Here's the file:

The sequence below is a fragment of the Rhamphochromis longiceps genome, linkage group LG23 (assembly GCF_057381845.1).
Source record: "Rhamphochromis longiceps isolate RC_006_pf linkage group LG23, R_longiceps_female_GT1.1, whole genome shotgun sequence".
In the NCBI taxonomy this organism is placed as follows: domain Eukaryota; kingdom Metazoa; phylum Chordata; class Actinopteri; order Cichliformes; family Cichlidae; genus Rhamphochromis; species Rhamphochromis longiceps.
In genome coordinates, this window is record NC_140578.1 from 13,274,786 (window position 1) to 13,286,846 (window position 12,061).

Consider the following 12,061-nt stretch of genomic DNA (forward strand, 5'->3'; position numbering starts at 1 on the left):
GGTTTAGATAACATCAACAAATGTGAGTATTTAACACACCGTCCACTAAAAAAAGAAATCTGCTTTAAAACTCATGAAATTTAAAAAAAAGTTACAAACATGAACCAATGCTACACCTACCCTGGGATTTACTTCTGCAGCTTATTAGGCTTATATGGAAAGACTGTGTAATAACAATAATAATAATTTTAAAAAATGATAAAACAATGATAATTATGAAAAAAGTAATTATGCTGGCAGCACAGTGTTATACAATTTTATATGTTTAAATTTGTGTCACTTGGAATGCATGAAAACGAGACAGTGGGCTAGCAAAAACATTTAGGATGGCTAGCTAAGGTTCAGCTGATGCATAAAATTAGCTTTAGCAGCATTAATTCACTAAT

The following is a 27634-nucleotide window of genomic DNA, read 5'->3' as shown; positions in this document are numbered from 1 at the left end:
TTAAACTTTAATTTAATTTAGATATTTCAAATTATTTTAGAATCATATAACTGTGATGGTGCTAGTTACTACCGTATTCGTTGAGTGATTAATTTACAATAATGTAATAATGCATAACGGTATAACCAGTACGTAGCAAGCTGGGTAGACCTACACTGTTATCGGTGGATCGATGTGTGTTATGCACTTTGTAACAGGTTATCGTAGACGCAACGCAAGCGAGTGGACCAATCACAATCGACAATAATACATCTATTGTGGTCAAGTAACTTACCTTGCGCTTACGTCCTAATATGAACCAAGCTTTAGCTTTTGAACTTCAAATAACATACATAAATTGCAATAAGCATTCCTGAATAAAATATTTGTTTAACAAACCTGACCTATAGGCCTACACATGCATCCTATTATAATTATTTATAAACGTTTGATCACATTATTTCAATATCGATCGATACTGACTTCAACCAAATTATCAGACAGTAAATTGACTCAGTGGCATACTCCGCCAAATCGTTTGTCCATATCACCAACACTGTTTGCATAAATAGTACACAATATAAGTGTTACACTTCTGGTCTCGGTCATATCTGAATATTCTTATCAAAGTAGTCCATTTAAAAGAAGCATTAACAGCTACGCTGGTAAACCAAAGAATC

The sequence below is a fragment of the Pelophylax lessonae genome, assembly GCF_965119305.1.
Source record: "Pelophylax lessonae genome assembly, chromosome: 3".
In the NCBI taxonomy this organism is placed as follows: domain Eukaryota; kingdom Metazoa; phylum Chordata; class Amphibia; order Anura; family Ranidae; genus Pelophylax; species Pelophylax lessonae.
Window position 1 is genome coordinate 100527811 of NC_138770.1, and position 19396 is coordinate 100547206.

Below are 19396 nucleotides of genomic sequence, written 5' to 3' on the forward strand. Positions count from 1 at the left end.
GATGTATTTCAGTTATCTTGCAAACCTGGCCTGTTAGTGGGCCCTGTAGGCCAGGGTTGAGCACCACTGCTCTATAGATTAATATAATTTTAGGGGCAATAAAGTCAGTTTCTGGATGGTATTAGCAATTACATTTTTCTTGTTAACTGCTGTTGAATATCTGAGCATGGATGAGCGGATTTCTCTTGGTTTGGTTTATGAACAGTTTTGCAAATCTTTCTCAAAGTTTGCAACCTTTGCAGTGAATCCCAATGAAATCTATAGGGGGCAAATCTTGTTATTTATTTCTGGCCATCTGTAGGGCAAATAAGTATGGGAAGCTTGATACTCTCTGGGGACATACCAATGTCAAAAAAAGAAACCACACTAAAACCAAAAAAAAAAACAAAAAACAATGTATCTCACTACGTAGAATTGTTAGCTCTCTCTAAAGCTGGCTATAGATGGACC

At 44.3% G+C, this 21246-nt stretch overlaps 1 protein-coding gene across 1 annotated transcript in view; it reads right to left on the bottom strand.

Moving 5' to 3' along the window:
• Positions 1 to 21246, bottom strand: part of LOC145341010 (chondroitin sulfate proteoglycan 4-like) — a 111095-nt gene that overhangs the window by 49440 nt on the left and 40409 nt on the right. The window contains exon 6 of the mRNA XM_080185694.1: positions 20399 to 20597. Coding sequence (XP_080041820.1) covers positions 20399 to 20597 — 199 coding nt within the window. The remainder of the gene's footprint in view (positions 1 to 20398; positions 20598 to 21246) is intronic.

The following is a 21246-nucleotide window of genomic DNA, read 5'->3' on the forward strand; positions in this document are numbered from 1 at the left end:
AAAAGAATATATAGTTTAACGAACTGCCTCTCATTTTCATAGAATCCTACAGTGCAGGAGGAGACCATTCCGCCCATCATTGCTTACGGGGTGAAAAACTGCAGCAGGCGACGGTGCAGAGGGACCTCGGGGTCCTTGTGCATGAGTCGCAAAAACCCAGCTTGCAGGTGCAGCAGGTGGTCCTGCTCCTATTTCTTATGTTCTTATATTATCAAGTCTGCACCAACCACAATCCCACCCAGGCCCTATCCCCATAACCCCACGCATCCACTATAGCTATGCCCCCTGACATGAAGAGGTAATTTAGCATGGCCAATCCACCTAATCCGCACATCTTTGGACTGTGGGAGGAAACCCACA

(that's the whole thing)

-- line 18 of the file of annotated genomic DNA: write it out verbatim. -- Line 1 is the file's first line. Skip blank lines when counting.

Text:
The following is a 21246-nucleotide window of genomic DNA, read 5'->3' on the forward strand; positions in this document are numbered from 1 at the left end: